Toshiko Akiyoshi is not only one of jazz’s finest pianists, but also one of jazz’s greatest living big band composers. It has also been said that she one of the most underrated musicians because she’s Japanese and a woman, but that has nothing to do with her exceptional talent and her valuable contributions to jazz. One of the things I love about her work is that it transcends song form and creates commanding musical landscapes that stand on their own and serve as springboards for the soloists. And of course there’s her powerhouse energy as both a writer and performer. “Road Time” is an out-of-print classic, although it can be found online with a bit of searching. This was her fourth album since forming her LA-based band in 1974, and it was the band’s first live recording, made at three concerts during a 1976 tour of Japan. The two-LP album received a 1977 Grammy nomination in the “Best Jazz Performance – Big Band” category.
“Tuning Up” is a blues shuffle that is showcases the band’s soloists. After the band plays the sassy head, there’s a rousing tenor solo by Akiyoshi’s husband and musical partner Lew Tabackin, followed by some almost comical low bass trombone punctuations. This leads into a series of dynamic solos by various members of the band, including a feisty trumpet battle between Bobby Shew and Steven Huffstetter. “Warning: Success May Be Hazardous to Your Health” is a joyful medium tempo jazz-samba theme. It features Huffstetter’s trumpet and Gary Foster’s alto sax. Both are supported by Akiyoshi’s vigorous writing for the ensemble, before Peter Donald’s drum solo. The track also includes a brief sample of Akiyoshi’s trademark flute ensembles, which left me wanting more. The relentless, rabble-rousing swinger “Henpecked Old Man” is introduced by a masterful free-style solo by Tabackin on tenor that turns into a dialog with Shew. After Shew takes his own solo, Dick Spencer follows on alto sax. The piece takes up the entire B side of the first LP, and consists mainly of solos over bass/drum vamps and Akiyoshi’s punchy horn riffs, which gives structure to a loose jam piece.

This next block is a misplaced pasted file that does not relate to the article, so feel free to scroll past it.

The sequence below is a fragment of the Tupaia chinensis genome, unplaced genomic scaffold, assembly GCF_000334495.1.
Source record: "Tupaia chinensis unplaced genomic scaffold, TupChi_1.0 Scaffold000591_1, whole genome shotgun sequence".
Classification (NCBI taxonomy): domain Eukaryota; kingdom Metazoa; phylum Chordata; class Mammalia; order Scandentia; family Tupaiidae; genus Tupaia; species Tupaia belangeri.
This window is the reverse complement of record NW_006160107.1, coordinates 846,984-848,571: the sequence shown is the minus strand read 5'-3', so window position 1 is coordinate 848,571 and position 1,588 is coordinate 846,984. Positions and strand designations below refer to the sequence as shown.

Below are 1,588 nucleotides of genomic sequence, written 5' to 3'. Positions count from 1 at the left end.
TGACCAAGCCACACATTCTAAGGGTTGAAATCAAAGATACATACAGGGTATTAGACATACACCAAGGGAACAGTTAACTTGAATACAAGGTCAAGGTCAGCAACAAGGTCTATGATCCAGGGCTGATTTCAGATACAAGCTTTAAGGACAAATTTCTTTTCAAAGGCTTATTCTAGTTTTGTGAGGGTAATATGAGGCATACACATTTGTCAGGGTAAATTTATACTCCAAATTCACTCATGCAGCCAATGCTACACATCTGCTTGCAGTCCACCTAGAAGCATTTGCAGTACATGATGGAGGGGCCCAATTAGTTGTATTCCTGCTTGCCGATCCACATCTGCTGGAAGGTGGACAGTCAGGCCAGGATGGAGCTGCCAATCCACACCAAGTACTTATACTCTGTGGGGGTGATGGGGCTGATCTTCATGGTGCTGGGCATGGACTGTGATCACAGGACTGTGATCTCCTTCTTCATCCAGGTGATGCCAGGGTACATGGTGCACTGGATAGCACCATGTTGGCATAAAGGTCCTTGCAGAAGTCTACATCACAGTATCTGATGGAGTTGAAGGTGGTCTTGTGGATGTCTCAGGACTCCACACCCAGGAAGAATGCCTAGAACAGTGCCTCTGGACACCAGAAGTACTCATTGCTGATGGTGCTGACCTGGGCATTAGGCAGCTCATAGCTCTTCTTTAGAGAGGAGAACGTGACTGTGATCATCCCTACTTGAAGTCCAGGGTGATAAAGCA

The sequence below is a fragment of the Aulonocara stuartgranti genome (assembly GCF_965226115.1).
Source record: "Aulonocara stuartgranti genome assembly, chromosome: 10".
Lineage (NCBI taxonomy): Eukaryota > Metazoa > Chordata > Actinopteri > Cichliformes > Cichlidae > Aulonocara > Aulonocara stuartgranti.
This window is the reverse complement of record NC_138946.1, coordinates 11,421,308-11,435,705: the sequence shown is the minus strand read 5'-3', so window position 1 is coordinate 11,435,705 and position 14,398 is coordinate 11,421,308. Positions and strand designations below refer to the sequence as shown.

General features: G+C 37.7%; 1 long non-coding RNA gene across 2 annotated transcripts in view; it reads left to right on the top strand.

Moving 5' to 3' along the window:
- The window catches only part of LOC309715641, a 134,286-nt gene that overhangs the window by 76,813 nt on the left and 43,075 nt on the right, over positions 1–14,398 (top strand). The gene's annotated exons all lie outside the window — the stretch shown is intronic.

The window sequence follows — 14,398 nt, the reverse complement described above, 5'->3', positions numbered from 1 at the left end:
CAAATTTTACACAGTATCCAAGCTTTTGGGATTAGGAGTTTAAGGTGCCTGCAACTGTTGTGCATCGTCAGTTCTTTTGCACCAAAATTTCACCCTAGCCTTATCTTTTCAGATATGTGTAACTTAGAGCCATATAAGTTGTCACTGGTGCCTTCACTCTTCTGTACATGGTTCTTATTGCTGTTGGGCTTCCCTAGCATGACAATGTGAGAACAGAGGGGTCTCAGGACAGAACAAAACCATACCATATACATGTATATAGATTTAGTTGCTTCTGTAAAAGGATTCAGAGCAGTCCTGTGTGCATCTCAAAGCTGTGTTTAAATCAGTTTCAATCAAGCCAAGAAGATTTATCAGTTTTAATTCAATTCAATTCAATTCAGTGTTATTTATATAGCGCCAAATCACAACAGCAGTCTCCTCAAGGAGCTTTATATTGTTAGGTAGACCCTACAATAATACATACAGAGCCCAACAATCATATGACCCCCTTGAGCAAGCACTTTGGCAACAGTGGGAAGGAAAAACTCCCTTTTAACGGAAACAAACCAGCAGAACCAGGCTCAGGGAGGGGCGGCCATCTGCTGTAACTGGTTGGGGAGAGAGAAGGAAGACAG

The waltz “Soliloquy” opens with a stunning flute introduction by Tabackin and a brief melodic statement by Akiyoshi. There is a gorgeously harmonized minor line featuring the flutes which is followed by a passage by the full ensemble. Foster’s swinging alto enters with a solo spurred on by Akiyoshi’s piano and Gene Cherico’s gentle but driving bass. The solo is punctuated by trenchant intermittent phrases by the horns. Then Akiyoshi plays a rare piano solo that shows her sensitive command of the keyboard. After an electrifying section for the full band, Tabackin’s flute closes the piece with a heartfelt minor cadenza. “Kogun” was dedicated to a Japanese soldier discovered in the Philippine jungle who didn’t know that World War II had ended 30 years before. A startlingly original composition, “Kogun” just may be my favorite track, probably because of my own penchant for mixed musical cultures. Akiyoshi fuses jazz with Japanese traditional music, featuring an angular, yearning melody, a robust piano solo and an extended, complex a cappella flute solo by Tabackin. Kisaku Katada and Yutake Yazaki, playing traditional Japanese drums (one of them having pitch changes similar to an African talking drum) add a very special touch to this brilliant performance.
Akiyoshi’s composition “Since Perry” is dedicated to Japan’s turnaround since Commodore Perry’s US-Japan treaty of 1854. The piece starts out with a loose, free-style drum solo. The unison trombones lay down a foundation, and the full band bursts in, playing at a break-neck tempo until Tabackin steps in on tenor with a marathon solo that changes moods from frantic to sultry. Without a pause, he shifts into his original composition “Yet Another Tear”, which is a requiem for late tenor masters Ben Webster, Coleman Hawkins, Don Byas and Paul Gonsalves. The album’s final track is “Road Time Shuffle”, written in honor of the Japanese tour. It is a happy, finger-snapping number punctuated by Akiyoshi’s superb ensemble sections and a marvelous flute interlude, closing with a joyous free-for-all.
When I interviewed Akiyoshi in 1985, after she and Tabackin had moved from Los Angeles to New York, she said in her usual self-effacing way: “. . . I’m not doing this to make a living out of it, even though it’s very fortunate that I am making a living. I’m not doing it for recognition, although it’s nice to get recognition. The bottom line is that I am doing this because I want to do it.” She paused and then added, “I think if you could put it in one word, it’s love. If you love something enough, you’ll put up with anything.”